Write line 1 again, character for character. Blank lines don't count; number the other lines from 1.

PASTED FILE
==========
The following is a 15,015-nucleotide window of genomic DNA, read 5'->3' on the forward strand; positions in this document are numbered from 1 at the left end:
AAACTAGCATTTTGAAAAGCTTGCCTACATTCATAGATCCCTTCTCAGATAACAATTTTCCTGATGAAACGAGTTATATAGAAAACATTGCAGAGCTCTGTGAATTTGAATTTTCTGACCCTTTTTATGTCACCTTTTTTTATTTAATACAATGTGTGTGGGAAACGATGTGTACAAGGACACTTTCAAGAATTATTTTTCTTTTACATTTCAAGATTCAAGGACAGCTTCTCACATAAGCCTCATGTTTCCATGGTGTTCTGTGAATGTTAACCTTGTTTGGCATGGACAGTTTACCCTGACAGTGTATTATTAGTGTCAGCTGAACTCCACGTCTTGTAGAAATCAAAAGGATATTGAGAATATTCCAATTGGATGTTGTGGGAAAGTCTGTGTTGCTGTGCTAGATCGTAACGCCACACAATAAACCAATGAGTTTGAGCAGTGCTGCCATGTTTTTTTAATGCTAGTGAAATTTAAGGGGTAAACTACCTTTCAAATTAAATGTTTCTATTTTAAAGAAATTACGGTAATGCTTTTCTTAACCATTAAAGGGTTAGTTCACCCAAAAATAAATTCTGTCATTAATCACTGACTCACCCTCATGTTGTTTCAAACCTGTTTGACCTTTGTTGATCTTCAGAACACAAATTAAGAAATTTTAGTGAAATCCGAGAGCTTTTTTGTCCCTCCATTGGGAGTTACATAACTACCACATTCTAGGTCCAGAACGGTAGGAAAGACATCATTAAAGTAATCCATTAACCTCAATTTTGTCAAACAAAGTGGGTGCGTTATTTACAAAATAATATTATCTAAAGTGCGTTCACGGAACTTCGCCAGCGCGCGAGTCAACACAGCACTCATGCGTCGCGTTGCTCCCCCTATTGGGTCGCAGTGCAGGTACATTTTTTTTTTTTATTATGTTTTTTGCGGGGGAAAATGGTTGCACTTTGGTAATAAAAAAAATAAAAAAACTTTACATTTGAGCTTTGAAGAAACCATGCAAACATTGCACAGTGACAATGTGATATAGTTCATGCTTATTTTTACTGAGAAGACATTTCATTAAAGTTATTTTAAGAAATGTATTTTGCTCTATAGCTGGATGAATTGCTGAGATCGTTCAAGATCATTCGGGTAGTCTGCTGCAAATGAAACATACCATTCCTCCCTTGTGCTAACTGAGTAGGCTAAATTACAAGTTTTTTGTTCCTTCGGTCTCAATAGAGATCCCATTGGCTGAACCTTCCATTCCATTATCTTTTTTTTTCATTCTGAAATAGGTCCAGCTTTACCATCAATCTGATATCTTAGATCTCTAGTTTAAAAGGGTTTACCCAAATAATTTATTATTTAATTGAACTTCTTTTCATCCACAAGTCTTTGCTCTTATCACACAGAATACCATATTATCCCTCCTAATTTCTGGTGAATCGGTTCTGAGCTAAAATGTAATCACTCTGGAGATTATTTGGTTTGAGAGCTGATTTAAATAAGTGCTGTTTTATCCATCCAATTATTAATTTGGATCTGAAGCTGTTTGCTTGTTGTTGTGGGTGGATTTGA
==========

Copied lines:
The following is a 15,015-nucleotide window of genomic DNA, read 5'->3' on the forward strand; positions in this document are numbered from 1 at the left end: